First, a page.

Planning and Development Committee
March 14, 2022
Presented By: Kathleen Callahan, MSW

Dear Honorable Chairpersons Cassano and McCarthy Vahey, Ranking Members Hwang and Zullo, Vice Chairs Needleman and Goupil, and all other distinguished Members of the Planning and Development Committee of the Connecticut General Assembly:

My name is Kathleen Callahan, a resident of Stratford, and the chair of the National Association of Social Workers Connecticut Chapter’s Education and Legislative Action Network (NASW/CT ELAN). I am testifying on behalf of the chapter which represents almost 2,400 members. We call upon the Planning and Development Committee to vote favorably on HB-5429.

NASW/CT seeks legislative action that promotes culturally responsive practices in all aspects of community life, including affordable housing and equitable access to basic needs. Our 2022 legislative agenda specifically supports zoning reforms which include diverse housing options and equitable transit-oriented communities – building affordable and accessible homes near public transit – has our full support.

Social workers are fundamentally rooted in the belief that an individual must be seen within the context and complexity of their human experience and their shared environment. The connection between where a person lives and their health and wellbeing includes the quality of housing and access to transportation.

We know that housing is a crucial social determinant of health with more affordable housing resulting in improved community health and better economic outcomes. Transportation is also a social determinant of health which impacts almost every other social determinant by either providing or impeding consistent and reliable access to various food options, health care and pharmacies, employment and education, and social connections.

In 2019, Kaiser Permanente[1] surveyed people across the country about their social needs, categorized by housing, transportation, food security, and relationships. A key takeaway was the holistic view of health – it isn’t the doctor visit only. While 92% of respondents believe access to doctors is important to overall health, both stable housing and reliable transportation, at 89% and 80% respectively, also ranked very important. Of additional significance is that these survey responses transcend demographics and are the same regardless of age, income, race, or gender.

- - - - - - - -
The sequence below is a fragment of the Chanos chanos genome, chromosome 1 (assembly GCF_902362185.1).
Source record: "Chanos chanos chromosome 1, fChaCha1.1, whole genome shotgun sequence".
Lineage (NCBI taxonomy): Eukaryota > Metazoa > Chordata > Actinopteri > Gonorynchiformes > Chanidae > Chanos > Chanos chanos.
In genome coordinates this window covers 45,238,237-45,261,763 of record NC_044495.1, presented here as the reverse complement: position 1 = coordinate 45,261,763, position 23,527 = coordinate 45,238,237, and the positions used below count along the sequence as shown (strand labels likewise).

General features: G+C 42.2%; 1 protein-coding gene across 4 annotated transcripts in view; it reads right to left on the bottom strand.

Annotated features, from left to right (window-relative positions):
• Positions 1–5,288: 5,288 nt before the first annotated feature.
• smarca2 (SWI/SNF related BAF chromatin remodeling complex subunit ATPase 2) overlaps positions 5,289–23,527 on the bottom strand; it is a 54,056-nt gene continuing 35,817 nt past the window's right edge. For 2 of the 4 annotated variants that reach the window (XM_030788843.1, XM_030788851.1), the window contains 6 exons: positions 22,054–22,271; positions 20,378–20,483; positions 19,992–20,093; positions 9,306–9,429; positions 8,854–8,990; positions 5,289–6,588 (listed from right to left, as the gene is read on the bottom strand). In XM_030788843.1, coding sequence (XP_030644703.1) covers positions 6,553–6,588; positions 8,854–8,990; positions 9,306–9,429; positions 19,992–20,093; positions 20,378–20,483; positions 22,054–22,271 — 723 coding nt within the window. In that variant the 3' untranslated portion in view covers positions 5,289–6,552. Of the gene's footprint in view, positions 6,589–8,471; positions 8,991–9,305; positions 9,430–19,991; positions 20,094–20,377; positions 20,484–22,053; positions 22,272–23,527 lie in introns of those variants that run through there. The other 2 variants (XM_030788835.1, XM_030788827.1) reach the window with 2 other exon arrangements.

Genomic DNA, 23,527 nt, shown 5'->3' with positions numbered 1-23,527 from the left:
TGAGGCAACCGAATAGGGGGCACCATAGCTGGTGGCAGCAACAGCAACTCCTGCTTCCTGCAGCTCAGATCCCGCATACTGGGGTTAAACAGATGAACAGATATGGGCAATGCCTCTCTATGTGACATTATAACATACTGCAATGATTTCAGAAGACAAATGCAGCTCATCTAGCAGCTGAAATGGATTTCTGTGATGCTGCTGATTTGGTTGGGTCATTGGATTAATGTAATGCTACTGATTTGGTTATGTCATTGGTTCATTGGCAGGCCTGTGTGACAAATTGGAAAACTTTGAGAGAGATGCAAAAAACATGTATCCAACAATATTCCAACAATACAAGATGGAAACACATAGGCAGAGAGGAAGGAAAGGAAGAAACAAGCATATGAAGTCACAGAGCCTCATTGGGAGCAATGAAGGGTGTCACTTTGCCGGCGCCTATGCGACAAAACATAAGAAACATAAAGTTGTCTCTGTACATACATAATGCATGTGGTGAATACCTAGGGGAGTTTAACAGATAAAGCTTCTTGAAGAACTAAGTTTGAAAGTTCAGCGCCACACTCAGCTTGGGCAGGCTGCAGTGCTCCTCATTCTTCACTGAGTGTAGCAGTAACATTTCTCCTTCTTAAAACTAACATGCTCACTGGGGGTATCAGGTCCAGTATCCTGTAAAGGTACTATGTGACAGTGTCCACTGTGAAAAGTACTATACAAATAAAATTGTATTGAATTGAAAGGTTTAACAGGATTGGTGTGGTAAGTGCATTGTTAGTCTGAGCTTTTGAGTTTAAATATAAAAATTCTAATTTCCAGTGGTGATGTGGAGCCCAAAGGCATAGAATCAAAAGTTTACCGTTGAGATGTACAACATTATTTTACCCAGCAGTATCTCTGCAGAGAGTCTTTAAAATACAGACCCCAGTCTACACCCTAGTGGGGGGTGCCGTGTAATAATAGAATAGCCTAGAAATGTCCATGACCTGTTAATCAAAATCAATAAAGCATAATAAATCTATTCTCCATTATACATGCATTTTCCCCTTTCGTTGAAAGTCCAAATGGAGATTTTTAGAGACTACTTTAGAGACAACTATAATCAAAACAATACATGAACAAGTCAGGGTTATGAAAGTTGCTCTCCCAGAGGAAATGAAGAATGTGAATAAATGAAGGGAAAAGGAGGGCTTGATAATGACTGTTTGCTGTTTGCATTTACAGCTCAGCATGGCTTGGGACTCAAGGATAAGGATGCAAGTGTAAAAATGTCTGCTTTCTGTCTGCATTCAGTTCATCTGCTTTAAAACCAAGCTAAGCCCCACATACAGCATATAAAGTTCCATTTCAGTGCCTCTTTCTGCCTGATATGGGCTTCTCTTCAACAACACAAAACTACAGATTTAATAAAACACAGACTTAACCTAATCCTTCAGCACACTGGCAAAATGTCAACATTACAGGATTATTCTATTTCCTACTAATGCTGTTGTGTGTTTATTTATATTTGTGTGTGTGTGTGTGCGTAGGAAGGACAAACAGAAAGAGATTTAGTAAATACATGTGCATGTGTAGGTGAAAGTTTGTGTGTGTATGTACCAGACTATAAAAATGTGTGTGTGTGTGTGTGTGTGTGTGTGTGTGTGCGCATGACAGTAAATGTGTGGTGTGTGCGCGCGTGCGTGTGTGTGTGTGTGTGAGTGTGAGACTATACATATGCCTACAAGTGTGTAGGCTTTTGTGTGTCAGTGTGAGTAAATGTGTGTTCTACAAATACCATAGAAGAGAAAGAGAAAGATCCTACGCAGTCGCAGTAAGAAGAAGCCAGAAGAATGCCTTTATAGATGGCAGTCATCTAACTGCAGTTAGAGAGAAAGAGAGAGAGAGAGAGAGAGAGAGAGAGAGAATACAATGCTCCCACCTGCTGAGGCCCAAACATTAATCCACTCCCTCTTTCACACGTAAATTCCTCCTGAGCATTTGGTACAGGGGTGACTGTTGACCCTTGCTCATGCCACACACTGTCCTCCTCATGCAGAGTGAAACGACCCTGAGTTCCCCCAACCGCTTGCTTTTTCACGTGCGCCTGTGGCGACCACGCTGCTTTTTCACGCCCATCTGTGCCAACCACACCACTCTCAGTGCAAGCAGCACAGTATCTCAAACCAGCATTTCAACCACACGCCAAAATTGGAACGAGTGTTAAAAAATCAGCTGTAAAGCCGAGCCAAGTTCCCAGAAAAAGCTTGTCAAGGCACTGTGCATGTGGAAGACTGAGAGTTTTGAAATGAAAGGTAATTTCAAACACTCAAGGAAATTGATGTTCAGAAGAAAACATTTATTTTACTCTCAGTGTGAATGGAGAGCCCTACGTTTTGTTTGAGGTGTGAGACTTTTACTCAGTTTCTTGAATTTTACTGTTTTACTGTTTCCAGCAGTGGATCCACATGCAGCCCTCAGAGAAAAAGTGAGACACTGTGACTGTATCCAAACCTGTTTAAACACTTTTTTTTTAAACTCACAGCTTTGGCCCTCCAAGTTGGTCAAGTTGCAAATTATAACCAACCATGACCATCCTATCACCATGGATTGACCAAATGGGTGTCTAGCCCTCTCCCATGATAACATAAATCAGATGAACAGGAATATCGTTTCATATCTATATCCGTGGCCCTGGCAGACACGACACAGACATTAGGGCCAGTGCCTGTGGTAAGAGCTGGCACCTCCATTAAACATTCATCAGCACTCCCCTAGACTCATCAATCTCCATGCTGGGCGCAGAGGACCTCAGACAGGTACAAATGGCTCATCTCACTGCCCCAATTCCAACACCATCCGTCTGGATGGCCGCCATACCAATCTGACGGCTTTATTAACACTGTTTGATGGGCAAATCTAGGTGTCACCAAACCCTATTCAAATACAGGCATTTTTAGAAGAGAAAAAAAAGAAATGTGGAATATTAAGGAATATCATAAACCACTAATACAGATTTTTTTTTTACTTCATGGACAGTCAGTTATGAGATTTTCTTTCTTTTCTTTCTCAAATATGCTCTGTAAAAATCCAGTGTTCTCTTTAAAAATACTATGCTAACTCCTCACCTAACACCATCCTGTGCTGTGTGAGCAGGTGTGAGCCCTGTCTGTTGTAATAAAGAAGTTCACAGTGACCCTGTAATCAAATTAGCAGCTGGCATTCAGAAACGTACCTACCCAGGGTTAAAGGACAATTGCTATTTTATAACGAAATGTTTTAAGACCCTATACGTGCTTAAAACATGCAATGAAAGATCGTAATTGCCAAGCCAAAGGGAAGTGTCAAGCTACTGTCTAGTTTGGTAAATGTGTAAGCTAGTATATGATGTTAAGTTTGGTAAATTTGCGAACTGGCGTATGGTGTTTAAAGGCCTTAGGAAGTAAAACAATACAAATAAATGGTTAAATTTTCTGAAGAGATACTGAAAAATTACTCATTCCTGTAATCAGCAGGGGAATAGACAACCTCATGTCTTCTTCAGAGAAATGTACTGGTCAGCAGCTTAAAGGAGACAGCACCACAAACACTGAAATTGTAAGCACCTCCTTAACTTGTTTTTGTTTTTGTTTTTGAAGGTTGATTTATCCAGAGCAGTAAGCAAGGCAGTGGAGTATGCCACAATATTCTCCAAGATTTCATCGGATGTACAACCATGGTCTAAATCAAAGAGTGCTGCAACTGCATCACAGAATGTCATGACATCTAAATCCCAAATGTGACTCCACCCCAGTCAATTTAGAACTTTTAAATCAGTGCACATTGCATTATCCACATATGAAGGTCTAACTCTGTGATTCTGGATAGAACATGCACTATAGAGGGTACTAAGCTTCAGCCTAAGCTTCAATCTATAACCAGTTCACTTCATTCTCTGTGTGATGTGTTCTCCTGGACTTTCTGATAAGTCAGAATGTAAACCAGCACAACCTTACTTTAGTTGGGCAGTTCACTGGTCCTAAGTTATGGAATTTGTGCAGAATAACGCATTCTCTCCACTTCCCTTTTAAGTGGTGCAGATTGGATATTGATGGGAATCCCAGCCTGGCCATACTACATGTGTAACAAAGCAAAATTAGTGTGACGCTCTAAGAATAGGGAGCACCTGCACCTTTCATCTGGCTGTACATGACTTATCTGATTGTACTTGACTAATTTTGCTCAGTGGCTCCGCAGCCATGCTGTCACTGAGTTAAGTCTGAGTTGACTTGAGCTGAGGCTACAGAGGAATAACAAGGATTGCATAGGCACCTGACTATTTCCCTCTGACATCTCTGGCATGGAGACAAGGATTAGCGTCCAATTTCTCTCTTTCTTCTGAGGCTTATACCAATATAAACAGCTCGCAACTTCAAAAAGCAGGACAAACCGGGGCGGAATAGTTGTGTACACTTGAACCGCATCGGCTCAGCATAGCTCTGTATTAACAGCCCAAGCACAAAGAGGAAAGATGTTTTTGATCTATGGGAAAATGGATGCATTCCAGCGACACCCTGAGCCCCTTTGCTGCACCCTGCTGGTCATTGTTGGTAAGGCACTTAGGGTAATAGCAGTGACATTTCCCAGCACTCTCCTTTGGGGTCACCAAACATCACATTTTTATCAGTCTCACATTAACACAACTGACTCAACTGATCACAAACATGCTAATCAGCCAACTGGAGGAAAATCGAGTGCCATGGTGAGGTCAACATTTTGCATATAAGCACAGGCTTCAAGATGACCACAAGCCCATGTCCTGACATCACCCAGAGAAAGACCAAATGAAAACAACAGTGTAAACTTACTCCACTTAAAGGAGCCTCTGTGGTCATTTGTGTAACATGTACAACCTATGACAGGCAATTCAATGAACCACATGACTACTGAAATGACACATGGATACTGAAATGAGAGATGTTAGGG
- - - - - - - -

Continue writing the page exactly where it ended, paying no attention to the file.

All of our neighbors, with diverse income and housing needs and who depend upon public transit, will benefit from equitable transit-oriented development as will all of our communities. NASW/CT supports a mix of housing types and income levels and asks the committee to vote favorably on HB-5429.

With respect and gratitude for your service and consideration,

Kathleen Callahan
Stratford, CT

[1] Kaiser Permanente. (2019, June). Social Needs in America Survey Key Findings. Retrieved from https://about.kaiserpermanente.org/content/dam/internet/kp/comms/import/uploads/2019/06/KP-Social-Needs-Survey-Key-Findings.pdf.

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